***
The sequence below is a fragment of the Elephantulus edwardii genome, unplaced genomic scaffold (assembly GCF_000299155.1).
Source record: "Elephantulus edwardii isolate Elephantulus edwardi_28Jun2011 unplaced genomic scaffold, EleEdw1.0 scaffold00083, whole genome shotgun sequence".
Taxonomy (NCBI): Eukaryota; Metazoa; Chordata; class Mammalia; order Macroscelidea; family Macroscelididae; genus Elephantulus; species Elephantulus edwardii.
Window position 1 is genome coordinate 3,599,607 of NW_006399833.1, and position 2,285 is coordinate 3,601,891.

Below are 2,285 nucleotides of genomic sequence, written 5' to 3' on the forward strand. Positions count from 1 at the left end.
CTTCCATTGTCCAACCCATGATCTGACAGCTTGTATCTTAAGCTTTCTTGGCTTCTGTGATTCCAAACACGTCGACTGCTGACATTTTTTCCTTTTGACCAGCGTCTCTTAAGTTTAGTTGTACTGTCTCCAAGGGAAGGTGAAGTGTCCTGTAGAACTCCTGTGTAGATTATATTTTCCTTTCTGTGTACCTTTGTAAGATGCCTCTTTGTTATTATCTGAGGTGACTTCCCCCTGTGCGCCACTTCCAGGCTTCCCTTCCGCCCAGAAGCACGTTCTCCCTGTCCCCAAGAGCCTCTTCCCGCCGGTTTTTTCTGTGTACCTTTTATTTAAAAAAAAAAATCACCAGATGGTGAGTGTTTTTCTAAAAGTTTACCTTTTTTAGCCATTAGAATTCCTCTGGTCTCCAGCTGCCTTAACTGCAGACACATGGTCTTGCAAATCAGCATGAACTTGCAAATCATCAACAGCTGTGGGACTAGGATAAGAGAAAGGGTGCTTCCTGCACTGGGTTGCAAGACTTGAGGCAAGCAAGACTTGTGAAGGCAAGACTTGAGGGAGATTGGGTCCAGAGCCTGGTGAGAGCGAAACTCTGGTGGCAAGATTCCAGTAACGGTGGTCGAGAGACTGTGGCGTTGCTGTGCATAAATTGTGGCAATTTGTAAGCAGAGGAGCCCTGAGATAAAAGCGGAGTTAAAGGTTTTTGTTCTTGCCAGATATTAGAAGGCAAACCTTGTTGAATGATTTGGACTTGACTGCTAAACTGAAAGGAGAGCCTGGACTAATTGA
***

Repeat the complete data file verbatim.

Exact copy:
The sequence below is a fragment of the Elephantulus edwardii genome, unplaced genomic scaffold (assembly GCF_000299155.1).
Source record: "Elephantulus edwardii isolate Elephantulus edwardi_28Jun2011 unplaced genomic scaffold, EleEdw1.0 scaffold00083, whole genome shotgun sequence".
Taxonomy (NCBI): Eukaryota; Metazoa; Chordata; class Mammalia; order Macroscelidea; family Macroscelididae; genus Elephantulus; species Elephantulus edwardii.
Window position 1 is genome coordinate 3,599,607 of NW_006399833.1, and position 2,285 is coordinate 3,601,891.

Below are 2,285 nucleotides of genomic sequence, written 5' to 3' on the forward strand. Positions count from 1 at the left end.
CTTCCATTGTCCAACCCATGATCTGACAGCTTGTATCTTAAGCTTTCTTGGCTTCTGTGATTCCAAACACGTCGACTGCTGACATTTTTTCCTTTTGACCAGCGTCTCTTAAGTTTAGTTGTACTGTCTCCAAGGGAAGGTGAAGTGTCCTGTAGAACTCCTGTGTAGATTATATTTTCCTTTCTGTGTACCTTTGTAAGATGCCTCTTTGTTATTATCTGAGGTGACTTCCCCCTGTGCGCCACTTCCAGGCTTCCCTTCCGCCCAGAAGCACGTTCTCCCTGTCCCCAAGAGCCTCTTCCCGCCGGTTTTTTCTGTGTACCTTTTATTTAAAAAAAAAAATCACCAGATGGTGAGTGTTTTTCTAAAAGTTTACCTTTTTTAGCCATTAGAATTCCTCTGGTCTCCAGCTGCCTTAACTGCAGACACATGGTCTTGCAAATCAGCATGAACTTGCAAATCATCAACAGCTGTGGGACTAGGATAAGAGAAAGGGTGCTTCCTGCACTGGGTTGCAAGACTTGAGGCAAGCAAGACTTGTGAAGGCAAGACTTGAGGGAGATTGGGTCCAGAGCCTGGTGAGAGCGAAACTCTGGTGGCAAGATTCCAGTAACGGTGGTCGAGAGACTGTGGCGTTGCTGTGCATAAATTGTGGCAATTTGTAAGCAGAGGAGCCCTGAGATAAAAGCGGAGTTAAAGGTTTTTGTTCTTGCCAGATATTAGAAGGCAAACCTTGTTGAATGATTTGGACTTGACTGCTAAACTGAAAGGAGAGCCTGGACTAATTGA